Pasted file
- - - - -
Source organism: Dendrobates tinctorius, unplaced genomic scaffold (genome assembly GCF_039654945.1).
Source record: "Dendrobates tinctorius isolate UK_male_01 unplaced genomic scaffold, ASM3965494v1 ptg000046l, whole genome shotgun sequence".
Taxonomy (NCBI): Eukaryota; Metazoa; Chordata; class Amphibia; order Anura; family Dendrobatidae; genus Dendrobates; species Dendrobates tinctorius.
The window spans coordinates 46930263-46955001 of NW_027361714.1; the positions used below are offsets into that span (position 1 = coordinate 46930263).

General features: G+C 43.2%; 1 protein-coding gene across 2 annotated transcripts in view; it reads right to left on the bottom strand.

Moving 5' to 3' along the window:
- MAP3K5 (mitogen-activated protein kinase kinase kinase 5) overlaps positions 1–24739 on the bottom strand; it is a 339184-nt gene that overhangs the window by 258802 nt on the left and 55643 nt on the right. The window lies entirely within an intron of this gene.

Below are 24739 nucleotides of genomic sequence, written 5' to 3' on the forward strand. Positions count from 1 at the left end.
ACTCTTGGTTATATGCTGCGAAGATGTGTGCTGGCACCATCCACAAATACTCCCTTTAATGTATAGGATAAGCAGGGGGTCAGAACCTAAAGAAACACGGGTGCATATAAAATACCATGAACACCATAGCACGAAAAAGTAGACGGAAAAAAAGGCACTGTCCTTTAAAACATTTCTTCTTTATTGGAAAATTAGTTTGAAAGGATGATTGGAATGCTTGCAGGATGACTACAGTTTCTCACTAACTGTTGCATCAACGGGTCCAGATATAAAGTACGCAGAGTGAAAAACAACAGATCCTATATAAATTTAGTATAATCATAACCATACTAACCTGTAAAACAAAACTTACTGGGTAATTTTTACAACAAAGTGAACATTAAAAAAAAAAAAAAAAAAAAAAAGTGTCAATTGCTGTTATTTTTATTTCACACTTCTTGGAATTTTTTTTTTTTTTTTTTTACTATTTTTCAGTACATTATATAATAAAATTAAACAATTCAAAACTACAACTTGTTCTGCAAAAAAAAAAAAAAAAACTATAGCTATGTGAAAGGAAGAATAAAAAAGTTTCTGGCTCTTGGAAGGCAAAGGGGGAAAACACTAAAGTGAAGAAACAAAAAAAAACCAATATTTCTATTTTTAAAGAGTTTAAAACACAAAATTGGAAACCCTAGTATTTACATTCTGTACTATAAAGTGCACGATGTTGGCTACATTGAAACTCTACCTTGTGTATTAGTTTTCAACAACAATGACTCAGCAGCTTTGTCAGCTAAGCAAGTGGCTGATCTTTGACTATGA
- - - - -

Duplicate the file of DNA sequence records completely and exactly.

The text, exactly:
Source organism: Dendrobates tinctorius, unplaced genomic scaffold (genome assembly GCF_039654945.1).
Source record: "Dendrobates tinctorius isolate UK_male_01 unplaced genomic scaffold, ASM3965494v1 ptg000046l, whole genome shotgun sequence".
Taxonomy (NCBI): Eukaryota; Metazoa; Chordata; class Amphibia; order Anura; family Dendrobatidae; genus Dendrobates; species Dendrobates tinctorius.
The window spans coordinates 46930263-46955001 of NW_027361714.1; the positions used below are offsets into that span (position 1 = coordinate 46930263).

General features: G+C 43.2%; 1 protein-coding gene across 2 annotated transcripts in view; it reads right to left on the bottom strand.

Moving 5' to 3' along the window:
- MAP3K5 (mitogen-activated protein kinase kinase kinase 5) overlaps positions 1–24739 on the bottom strand; it is a 339184-nt gene that overhangs the window by 258802 nt on the left and 55643 nt on the right. The window lies entirely within an intron of this gene.

Below are 24739 nucleotides of genomic sequence, written 5' to 3' on the forward strand. Positions count from 1 at the left end.
ACTCTTGGTTATATGCTGCGAAGATGTGTGCTGGCACCATCCACAAATACTCCCTTTAATGTATAGGATAAGCAGGGGGTCAGAACCTAAAGAAACACGGGTGCATATAAAATACCATGAACACCATAGCACGAAAAAGTAGACGGAAAAAAAGGCACTGTCCTTTAAAACATTTCTTCTTTATTGGAAAATTAGTTTGAAAGGATGATTGGAATGCTTGCAGGATGACTACAGTTTCTCACTAACTGTTGCATCAACGGGTCCAGATATAAAGTACGCAGAGTGAAAAACAACAGATCCTATATAAATTTAGTATAATCATAACCATACTAACCTGTAAAACAAAACTTACTGGGTAATTTTTACAACAAAGTGAACATTAAAAAAAAAAAAAAAAAAAAAAAGTGTCAATTGCTGTTATTTTTATTTCACACTTCTTGGAATTTTTTTTTTTTTTTTTTTACTATTTTTCAGTACATTATATAATAAAATTAAACAATTCAAAACTACAACTTGTTCTGCAAAAAAAAAAAAAAAAACTATAGCTATGTGAAAGGAAGAATAAAAAAGTTTCTGGCTCTTGGAAGGCAAAGGGGGAAAACACTAAAGTGAAGAAACAAAAAAAAACCAATATTTCTATTTTTAAAGAGTTTAAAACACAAAATTGGAAACCCTAGTATTTACATTCTGTACTATAAAGTGCACGATGTTGGCTACATTGAAACTCTACCTTGTGTATTAGTTTTCAACAACAATGACTCAGCAGCTTTGTCAGCTAAGCAAGTGGCTGATCTTTGACTATGA